“It is important also to make clear that in no way can paragraph 14 be construed as requiring that market-based measures may only be implemented on the basis of mutual agreement between States,” it argued. “The Chicago Convention contains no provision which might be construed as imposing upon the Contracting Parties the obligation to obtain the consent of other Contracting Parties before applying the market-based measures referred to in Resolution A37-17/2 to operators of other States in respect of air services to, from or within their territory. On the contrary, the Chicago Convention recognises expressly the right of each Contracting Party to apply on a non-discriminatory basis its own laws and regulations to aircraft of all States.”
In its reservation statement, the Russian Federation urged States to refrain from the unilateral application of market-based measures, warning that it foresaw “the introduction of adequate retaliatory measures by other Contracting States”.
Whilst not stating its opposition to MBMs, the United States placed a reservation on paragraph 14 saying it had a number of concerns regarding the principles with respect to the application of MBMs, as outlined in the Annex to the Resolution. It also stated “that States must engage in constructive negotiations in order for MBMs to be applied.”
Along with its reservation on paragraph 6 (de minimis), the US believes “further work is required” on MBMs. However, it fully backed a global carbon-neutral growth goal.
“The collective character of the CNG goal in paragraph 6 reflects the fact that addressing international aviation emissions is a global issue. Data on cumulative international aviation emissions over the past four decades show that international air transport operations from both developed and developing countries have made significant contributions to the problem.
“In addition, it is important to recall the Resolution sets out a collective, non-attributable goal that does not place any binding obligation or requirement on individual States. It encourages action based on States’ national circumstances and capacities.”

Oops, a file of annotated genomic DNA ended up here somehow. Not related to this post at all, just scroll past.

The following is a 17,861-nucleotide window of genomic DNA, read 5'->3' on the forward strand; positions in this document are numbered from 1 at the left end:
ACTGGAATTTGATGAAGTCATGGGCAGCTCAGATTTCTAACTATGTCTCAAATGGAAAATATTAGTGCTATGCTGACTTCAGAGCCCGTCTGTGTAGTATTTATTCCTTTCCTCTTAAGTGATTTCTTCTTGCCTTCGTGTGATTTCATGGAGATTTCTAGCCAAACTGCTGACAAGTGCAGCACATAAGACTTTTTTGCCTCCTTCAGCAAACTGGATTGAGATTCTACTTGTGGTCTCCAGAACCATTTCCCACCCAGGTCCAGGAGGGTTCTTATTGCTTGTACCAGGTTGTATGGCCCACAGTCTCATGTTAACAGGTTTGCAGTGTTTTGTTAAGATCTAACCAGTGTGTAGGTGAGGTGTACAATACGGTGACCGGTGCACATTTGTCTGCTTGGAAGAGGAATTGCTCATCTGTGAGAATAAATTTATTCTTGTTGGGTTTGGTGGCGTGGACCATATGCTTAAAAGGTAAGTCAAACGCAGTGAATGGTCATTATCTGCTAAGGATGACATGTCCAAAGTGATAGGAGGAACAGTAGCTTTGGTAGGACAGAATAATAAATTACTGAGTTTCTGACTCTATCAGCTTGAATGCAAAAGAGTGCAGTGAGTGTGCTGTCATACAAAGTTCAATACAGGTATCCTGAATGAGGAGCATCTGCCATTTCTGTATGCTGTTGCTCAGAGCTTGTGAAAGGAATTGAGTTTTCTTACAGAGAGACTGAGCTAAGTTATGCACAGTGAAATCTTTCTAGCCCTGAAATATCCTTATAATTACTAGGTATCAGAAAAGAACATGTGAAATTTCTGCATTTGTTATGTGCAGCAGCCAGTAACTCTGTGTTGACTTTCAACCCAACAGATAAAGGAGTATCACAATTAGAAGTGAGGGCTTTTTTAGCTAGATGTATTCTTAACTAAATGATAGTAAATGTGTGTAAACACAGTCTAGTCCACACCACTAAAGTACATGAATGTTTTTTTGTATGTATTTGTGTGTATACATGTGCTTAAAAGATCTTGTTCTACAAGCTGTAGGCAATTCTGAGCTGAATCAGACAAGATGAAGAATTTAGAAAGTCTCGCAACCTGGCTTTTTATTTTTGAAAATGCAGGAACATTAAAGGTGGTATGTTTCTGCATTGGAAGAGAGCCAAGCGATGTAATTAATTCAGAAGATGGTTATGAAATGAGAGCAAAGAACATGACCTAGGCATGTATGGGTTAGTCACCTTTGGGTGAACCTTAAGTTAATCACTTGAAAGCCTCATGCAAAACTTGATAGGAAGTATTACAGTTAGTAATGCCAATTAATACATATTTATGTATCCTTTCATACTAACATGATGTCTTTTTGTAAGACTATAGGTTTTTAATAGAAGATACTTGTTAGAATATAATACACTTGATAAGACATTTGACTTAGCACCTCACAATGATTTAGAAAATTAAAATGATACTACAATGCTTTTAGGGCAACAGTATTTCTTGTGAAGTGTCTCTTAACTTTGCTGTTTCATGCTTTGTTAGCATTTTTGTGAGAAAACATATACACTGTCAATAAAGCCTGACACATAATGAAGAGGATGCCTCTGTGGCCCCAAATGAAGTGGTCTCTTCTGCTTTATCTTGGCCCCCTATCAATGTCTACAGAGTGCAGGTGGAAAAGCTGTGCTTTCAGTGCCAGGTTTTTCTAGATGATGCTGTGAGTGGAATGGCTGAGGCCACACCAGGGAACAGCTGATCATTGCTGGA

In its reservation statement, China said climate change is mainly caused by the historical emissions and current high per capita emissions from developed countries that should, consequently, take the lead in GHG emissions reduction.
“Regrettably, the developed countries are not willing to clearly recognise their obligations and responsibilities in the Resolution,” it stated.
The late ‘cobbling together’ of the de minimis provision appears to have pleased no-one with all bar one of the 63 States entering reservations on the relevant paragraph (15) in the resolution. The intention was to place a distinction between States with a high aviation activity, and therefore responsible for the bulk of international CO2 emissions, and those with little. Under the ‘law of unintended consequences’, the threshold took no account of whether those States were from the developed or developing world.
This proved unacceptable to countries such as China and India, who found themselves above the threshold and some developed countries below it.
Singapore, another developing State above the threshold, pointed out in its reservation that the principle should be applied to aircraft operators rather than to States.
In the opening remarks of its statement, the United States said: “Tackling climate change is one of the most fundamental challenges that international aviation faces.” Dealing with the issue is presenting ICAO with its own sternest challenge as it tries to reconcile the differing and entrenched positions of its major Contracting States. In reaching a consensus that does little more than paper over the cracks, it would appear that for the time being, achieving meaningful reductions in CO2 emissions from international aviation within ICAO will not be forthcoming until – and if – there is a binding global climate change agreement reached through the UNFCCC process.
Despite the success in achieving a resolution at the Assembly, the prospects for a global sectoral approach for the aviation industry will remain in limbo, probably at least until the next Assembly in late 2013, with little progress on the issue made so far at UNFCCC.
The sheer number of reservations placed on the collective carbon-neutral growth goal from 2020 (“without any attribution of specific obligations to individual States”) casts doubt on whether ICAO can deliver on this aspiration.
In the meantime, ICAO’s environmental efforts will go into yet more studies on issues such as market-based measures and de minimis, fighting the possibility of a global climate change levy on international aviation and coming up with an aircraft engine fuel efficiency standard.